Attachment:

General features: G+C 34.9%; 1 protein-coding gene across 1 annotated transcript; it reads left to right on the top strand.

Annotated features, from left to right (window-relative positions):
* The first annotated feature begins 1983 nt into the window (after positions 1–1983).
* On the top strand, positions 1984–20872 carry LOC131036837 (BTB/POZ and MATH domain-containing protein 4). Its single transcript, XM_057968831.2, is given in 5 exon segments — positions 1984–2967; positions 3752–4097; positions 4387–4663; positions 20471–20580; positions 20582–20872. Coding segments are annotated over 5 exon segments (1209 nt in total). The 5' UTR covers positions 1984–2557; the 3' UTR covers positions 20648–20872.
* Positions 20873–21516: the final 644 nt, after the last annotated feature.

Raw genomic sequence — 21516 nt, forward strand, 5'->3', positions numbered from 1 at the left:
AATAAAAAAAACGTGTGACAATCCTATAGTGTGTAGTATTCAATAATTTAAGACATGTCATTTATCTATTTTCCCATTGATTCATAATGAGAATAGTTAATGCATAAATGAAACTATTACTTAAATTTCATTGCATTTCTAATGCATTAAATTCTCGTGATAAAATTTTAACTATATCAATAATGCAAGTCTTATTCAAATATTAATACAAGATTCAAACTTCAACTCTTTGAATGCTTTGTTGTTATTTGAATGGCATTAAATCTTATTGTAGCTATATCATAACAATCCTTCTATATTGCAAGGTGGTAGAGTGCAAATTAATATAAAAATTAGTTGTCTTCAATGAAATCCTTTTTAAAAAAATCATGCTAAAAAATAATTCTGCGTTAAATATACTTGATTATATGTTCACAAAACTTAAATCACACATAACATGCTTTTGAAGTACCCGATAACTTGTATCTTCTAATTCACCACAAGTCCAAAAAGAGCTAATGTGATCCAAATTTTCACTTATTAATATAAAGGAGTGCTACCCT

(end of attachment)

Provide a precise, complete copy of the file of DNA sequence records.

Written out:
General features: G+C 34.9%; 1 protein-coding gene across 1 annotated transcript; it reads left to right on the top strand.

Annotated features, from left to right (window-relative positions):
* The first annotated feature begins 1983 nt into the window (after positions 1–1983).
* On the top strand, positions 1984–20872 carry LOC131036837 (BTB/POZ and MATH domain-containing protein 4). Its single transcript, XM_057968831.2, is given in 5 exon segments — positions 1984–2967; positions 3752–4097; positions 4387–4663; positions 20471–20580; positions 20582–20872. Coding segments are annotated over 5 exon segments (1209 nt in total). The 5' UTR covers positions 1984–2557; the 3' UTR covers positions 20648–20872.
* Positions 20873–21516: the final 644 nt, after the last annotated feature.

Raw genomic sequence — 21516 nt, forward strand, 5'->3', positions numbered from 1 at the left:
AATAAAAAAAACGTGTGACAATCCTATAGTGTGTAGTATTCAATAATTTAAGACATGTCATTTATCTATTTTCCCATTGATTCATAATGAGAATAGTTAATGCATAAATGAAACTATTACTTAAATTTCATTGCATTTCTAATGCATTAAATTCTCGTGATAAAATTTTAACTATATCAATAATGCAAGTCTTATTCAAATATTAATACAAGATTCAAACTTCAACTCTTTGAATGCTTTGTTGTTATTTGAATGGCATTAAATCTTATTGTAGCTATATCATAACAATCCTTCTATATTGCAAGGTGGTAGAGTGCAAATTAATATAAAAATTAGTTGTCTTCAATGAAATCCTTTTTAAAAAAATCATGCTAAAAAATAATTCTGCGTTAAATATACTTGATTATATGTTCACAAAACTTAAATCACACATAACATGCTTTTGAAGTACCCGATAACTTGTATCTTCTAATTCACCACAAGTCCAAAAAGAGCTAATGTGATCCAAATTTTCACTTATTAATATAAAGGAGTGCTACCCT